As a neuroscientist, how would I design RoboCop's enhancements... if money and was no object and the subject was totally willing?

Mind you, I'm a big proponent of research ethics, so I wouldn't actually do this even if the subject were willing. Seriously. Some of this stuff is dangerous and highly speculative. But this is my place to be wildly speculative, and this is a fun way for me to talk about where the current state-of-the art in BCI stands and maybe poke some holes in the places where our neuroscientific understanding is weakest.

Some of the biggest technological advancements in the last 25 years have come from the telecommunications industry. The first thing that popped into my mind was adding a GPS system into RoboCop and giving him a map overlay on top of his vision allowing for augmented reality interfaces.

Essentially this would be a beefed-up Google Glass.

Imagine integrating this system with something like Word Lens below:

Think about how many other things one could do with such a system: alternative computer-aided visual inputs such as UV, IR, etc? Done. Automatic object/threat detection with visual overlays to exogenously capture attention? Not a problem. Draw a green line over your visual field to highlight your GPS-based route to a destination? Easy.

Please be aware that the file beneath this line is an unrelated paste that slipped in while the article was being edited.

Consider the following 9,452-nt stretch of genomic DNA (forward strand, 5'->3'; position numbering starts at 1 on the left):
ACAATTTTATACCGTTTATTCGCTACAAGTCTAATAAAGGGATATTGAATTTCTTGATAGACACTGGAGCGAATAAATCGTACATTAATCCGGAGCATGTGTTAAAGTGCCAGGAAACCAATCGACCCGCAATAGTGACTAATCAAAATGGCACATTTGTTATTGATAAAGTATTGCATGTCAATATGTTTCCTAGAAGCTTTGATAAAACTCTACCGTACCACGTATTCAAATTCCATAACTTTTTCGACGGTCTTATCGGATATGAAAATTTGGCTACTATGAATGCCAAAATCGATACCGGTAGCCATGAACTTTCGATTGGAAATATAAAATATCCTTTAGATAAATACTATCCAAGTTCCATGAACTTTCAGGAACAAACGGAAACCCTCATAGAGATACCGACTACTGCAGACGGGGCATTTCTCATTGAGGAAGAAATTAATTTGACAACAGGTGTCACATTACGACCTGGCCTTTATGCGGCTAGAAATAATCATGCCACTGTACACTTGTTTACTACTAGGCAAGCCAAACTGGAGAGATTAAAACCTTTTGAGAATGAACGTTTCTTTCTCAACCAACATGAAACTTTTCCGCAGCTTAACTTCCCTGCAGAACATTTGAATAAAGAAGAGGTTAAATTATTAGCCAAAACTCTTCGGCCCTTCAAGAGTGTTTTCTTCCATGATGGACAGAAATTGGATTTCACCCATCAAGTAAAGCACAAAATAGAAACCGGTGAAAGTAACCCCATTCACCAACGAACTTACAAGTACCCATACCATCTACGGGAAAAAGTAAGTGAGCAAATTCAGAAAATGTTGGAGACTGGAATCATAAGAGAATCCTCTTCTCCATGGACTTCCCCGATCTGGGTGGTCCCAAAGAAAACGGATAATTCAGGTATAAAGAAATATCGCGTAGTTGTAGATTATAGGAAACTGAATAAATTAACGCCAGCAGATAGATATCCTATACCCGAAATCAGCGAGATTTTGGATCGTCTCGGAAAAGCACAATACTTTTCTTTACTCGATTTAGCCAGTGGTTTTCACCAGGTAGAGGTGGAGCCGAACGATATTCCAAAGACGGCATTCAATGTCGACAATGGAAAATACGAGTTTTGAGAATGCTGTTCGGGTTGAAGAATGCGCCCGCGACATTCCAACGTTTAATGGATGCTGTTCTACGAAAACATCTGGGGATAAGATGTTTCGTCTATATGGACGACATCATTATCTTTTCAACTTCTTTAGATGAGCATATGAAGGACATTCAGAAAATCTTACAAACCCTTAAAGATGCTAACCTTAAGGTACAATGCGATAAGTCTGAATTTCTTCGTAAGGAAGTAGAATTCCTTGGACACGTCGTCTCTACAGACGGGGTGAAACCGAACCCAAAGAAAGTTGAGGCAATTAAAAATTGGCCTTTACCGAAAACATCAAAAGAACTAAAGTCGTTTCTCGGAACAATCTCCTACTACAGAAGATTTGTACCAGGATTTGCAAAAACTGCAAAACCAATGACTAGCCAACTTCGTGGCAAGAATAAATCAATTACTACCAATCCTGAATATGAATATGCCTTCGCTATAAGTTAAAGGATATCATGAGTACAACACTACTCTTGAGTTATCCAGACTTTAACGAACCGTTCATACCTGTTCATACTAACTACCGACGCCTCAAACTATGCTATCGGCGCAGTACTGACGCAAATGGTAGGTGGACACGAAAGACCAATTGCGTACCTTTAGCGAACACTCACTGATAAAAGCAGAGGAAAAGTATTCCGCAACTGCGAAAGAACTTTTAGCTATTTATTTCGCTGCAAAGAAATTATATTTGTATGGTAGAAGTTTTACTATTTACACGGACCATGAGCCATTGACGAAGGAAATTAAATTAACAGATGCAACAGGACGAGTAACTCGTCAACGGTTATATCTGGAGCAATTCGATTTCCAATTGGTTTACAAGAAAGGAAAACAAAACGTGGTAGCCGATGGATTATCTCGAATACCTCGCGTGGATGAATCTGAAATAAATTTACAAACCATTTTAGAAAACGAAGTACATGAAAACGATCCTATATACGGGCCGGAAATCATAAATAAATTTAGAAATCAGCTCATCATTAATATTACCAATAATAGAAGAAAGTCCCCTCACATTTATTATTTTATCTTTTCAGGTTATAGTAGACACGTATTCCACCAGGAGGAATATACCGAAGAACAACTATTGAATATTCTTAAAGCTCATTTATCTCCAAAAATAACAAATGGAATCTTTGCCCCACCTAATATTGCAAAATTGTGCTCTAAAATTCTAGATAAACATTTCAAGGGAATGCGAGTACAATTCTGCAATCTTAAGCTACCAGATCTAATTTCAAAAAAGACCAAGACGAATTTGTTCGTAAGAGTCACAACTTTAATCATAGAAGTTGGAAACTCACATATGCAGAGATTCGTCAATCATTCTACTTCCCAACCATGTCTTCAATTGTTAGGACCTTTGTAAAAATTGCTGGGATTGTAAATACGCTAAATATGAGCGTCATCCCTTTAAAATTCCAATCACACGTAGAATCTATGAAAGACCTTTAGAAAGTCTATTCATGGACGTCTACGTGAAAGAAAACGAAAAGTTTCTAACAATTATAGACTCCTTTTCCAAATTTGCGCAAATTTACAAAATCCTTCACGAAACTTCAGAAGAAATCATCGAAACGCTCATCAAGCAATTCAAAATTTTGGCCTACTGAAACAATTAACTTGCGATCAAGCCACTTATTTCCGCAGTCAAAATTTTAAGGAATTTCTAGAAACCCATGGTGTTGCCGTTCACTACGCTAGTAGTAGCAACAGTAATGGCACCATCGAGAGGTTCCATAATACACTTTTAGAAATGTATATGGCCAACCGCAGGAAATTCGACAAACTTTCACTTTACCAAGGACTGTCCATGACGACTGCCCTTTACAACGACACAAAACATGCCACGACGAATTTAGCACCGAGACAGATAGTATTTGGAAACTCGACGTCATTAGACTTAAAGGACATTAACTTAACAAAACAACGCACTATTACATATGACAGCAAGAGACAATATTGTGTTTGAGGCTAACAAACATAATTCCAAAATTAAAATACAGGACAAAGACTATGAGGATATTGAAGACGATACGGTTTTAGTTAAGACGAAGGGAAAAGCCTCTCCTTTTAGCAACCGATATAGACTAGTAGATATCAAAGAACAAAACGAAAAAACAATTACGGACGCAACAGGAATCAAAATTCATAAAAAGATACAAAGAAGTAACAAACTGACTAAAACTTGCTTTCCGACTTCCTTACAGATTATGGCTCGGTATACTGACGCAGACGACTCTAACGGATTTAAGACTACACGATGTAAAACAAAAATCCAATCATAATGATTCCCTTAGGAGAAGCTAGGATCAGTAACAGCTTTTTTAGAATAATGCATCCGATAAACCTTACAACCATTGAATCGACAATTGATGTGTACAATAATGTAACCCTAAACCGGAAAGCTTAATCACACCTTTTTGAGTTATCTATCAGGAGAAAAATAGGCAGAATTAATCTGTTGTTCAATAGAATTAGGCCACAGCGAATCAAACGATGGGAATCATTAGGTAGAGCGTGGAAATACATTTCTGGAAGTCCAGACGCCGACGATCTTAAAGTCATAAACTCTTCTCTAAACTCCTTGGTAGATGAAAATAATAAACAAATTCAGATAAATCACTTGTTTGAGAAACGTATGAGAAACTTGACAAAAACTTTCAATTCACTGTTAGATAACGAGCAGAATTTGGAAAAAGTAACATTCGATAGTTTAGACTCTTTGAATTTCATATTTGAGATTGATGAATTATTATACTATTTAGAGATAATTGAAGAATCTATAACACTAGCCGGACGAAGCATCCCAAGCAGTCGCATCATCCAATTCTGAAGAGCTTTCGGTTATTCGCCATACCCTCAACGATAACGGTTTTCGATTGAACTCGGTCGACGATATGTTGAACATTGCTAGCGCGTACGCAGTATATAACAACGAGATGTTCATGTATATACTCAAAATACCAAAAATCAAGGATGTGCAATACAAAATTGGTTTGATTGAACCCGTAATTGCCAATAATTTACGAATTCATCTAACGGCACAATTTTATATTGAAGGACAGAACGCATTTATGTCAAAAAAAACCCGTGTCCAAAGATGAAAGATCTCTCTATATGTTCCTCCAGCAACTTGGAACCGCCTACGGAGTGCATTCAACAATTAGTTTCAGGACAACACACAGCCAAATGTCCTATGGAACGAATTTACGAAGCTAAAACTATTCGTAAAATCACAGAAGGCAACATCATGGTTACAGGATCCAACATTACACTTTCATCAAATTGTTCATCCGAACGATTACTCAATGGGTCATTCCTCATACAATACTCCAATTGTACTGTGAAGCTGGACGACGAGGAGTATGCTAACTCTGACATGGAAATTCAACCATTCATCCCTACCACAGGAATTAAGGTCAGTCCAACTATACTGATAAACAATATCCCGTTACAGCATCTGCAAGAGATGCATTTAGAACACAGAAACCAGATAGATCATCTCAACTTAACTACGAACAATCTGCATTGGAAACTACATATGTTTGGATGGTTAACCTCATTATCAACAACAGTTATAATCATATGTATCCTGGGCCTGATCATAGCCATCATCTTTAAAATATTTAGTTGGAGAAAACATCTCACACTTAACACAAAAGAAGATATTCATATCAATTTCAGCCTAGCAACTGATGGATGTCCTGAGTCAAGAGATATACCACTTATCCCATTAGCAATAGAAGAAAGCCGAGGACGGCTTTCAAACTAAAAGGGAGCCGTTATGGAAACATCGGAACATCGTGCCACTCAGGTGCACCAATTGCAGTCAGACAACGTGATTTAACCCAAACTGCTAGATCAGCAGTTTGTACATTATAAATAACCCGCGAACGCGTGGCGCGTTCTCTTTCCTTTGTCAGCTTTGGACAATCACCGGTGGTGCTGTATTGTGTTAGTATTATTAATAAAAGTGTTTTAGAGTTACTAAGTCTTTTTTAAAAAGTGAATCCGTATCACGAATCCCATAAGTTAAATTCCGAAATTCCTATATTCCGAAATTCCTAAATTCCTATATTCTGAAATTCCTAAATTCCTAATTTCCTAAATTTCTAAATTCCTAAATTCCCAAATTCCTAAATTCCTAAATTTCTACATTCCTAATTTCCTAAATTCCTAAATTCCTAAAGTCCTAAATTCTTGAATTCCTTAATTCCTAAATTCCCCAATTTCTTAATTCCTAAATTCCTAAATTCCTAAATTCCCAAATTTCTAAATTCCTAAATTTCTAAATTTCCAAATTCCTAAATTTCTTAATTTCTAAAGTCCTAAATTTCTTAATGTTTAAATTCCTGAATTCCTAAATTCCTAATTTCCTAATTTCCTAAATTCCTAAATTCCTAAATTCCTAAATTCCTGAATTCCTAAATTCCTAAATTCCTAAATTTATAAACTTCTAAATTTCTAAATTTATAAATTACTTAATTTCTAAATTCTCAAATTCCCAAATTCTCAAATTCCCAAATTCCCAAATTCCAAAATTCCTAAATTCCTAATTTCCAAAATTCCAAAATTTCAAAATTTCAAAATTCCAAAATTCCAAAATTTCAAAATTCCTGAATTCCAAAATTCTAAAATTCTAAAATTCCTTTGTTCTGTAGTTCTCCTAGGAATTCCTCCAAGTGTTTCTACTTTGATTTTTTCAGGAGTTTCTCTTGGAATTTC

We know that taxi drivers who have really learned the layout of their cities have bigger hippocampuses. So the obvious solution is to just inflate RoboCop's hippocampus to the size of a building! Best. Taxi driver. Ever. But really yucky oversized hippocampuses...

The great thing is that we can make his hippocampus beefier just by having him exercise, thus increasing his knowledge of maps! SCORE.

But seriously, given access to the nervous system you could put a quick interface between the external world and the eyes, ears, nose, and mouth to filter out noxious stimuli. And I'm not just talking about filtering out tear gas. A stun grenade, which is blindingly bright and deafeningly loud, would have no chance to enter the nervous system and stun RoboCop because it could be digitally filtered out before being passed along to the nervous system.

Kina like noise-canceling headphones but... more warlike.

Keeping with external enhancements, there's a great story out of Berkeley in 2011 where a paralyzed student was able to walk across the stage to accept his diploma via the use of a Berkeley-developed exoskeleton.